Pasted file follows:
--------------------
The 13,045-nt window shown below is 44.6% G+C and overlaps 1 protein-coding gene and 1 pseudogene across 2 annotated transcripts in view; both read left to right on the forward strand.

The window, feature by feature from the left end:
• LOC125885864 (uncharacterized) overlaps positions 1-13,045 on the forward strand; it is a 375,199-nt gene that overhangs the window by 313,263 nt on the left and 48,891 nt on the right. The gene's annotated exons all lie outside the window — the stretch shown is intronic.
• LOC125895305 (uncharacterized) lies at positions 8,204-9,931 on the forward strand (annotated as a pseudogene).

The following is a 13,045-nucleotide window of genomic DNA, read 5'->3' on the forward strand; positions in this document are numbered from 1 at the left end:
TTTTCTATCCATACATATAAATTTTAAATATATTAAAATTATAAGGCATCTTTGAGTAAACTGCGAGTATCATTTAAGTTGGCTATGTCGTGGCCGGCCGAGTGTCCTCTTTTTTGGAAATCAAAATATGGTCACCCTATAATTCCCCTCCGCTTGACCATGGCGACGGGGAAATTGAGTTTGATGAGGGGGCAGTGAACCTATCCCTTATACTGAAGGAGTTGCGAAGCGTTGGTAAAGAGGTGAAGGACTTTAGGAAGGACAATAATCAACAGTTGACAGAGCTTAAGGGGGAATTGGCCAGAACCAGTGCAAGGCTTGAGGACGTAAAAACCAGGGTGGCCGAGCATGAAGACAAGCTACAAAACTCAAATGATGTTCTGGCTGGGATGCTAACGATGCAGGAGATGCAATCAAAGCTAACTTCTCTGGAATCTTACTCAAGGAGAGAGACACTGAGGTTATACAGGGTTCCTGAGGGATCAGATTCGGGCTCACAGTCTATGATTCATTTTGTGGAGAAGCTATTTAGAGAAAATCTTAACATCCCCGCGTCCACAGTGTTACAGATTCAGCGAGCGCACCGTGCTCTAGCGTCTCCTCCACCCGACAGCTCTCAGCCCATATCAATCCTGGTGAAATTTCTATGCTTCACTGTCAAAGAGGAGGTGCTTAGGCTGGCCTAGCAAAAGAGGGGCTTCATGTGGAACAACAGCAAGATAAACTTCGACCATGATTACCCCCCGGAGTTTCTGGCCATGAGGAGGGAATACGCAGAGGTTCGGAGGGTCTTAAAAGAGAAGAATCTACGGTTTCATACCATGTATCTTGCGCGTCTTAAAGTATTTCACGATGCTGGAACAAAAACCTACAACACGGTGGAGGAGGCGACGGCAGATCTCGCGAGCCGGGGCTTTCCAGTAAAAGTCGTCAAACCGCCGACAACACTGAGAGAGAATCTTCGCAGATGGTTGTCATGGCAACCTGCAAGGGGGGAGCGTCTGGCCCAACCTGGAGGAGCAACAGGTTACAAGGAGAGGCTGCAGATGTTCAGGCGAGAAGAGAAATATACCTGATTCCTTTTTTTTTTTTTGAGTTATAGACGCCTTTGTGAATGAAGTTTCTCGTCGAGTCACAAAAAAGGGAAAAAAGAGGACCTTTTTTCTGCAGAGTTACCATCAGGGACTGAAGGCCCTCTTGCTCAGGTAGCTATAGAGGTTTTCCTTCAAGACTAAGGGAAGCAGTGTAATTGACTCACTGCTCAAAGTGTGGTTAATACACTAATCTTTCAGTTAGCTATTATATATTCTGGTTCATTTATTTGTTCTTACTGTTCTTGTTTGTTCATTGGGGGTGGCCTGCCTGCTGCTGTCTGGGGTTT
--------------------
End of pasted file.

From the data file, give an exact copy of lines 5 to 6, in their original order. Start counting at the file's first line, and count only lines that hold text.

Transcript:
The following is a 13,045-nucleotide window of genomic DNA, read 5'->3' on the forward strand; positions in this document are numbered from 1 at the left end:
TTTTCTATCCATACATATAAATTTTAAATATATTAAAATTATAAGGCATCTTTGAGTAAACTGCGAGTATCATTTAAGTTGGCTATGTCGTGGCCGGCCGAGTGTCCTCTTTTTTGGAAATCAAAATATGGTCACCCTATAATTCCCCTCCGCTTGACCATGGCGACGGGGAAATTGAGTTTGATGAGGGGGCAGTGAACCTATCCCTTATACTGAAGGAGTTGCGAAGCGTTGGTAAAGAGGTGAAGGACTTTAGGAAGGACAATAATCAACAGTTGACAGAGCTTAAGGGGGAATTGGCCAGAACCAGTGCAAGGCTTGAGGACGTAAAAACCAGGGTGGCCGAGCATGAAGACAAGCTACAAAACTCAAATGATGTTCTGGCTGGGATGCTAACGATGCAGGAGATGCAATCAAAGCTAACTTCTCTGGAATCTTACTCAAGGAGAGAGACACTGAGGTTATACAGGGTTCCTGAGGGATCAGATTCGGGCTCACAGTCTATGATTCATTTTGTGGAGAAGCTATTTAGAGAAAATCTTAACATCCCCGCGTCCACAGTGTTACAGATTCAGCGAGCGCACCGTGCTCTAGCGTCTCCTCCACCCGACAGCTCTCAGCCCATATCAATCCTGGTGAAATTTCTATGCTTCACTGTCAAAGAGGAGGTGCTTAGGCTGGCCTAGCAAAAGAGGGGCTTCATGTGGAACAACAGCAAGATAAACTTCGACCATGATTACCCCCCGGAGTTTCTGGCCATGAGGAGGGAATACGCAGAGGTTCGGAGGGTCTTAAAAGAGAAGAATCTACGGTTTCATACCATGTATCTTGCGCGTCTTAAAGTATTTCACGATGCTGGAACAAAAACCTACAACACGGTGGAGGAGGCGACGGCAGATCTCGCGAGCCGGGGCTTTCCAGTAAAAGTCGTCAAACCGCCGACAACACTGAGAGAGAATCTTCGCAGATGGTTGTCATGGCAACCTGCAAGGGGGGAGCGTCTGGCCCAACCTGGAGGAGCAACAGGTTACAAGGAGAGGCTGCAGATGTTCAGGCGAGAAGAGAAATATACCTGATTCCTTTTTTTTTTTTTGAGTTATAGACGCCTTTGTGAATGAAGTTTCTCGTCGAGTCACAAAAAAGGGAAAAAAGAGGACCTTTTTTCTGCAGAGTTACCATCAGGGACTGAAGGCCCTCTTGCTCAGGTAGCTATAGAGGTTTTCCTTCAAGACTAAGGGAAGCAGTGTAATTGACTCACTGCTCAAAGTGTGGTTAATACACTAATCTTTCAGTTAGCTATTATATATTCTGGTTCATTTATTTGTTCTTACTGTTCTTGTTTGTTCATTGGGGGTGGCCTGCCTGCTGCTGTCTGGGGTTT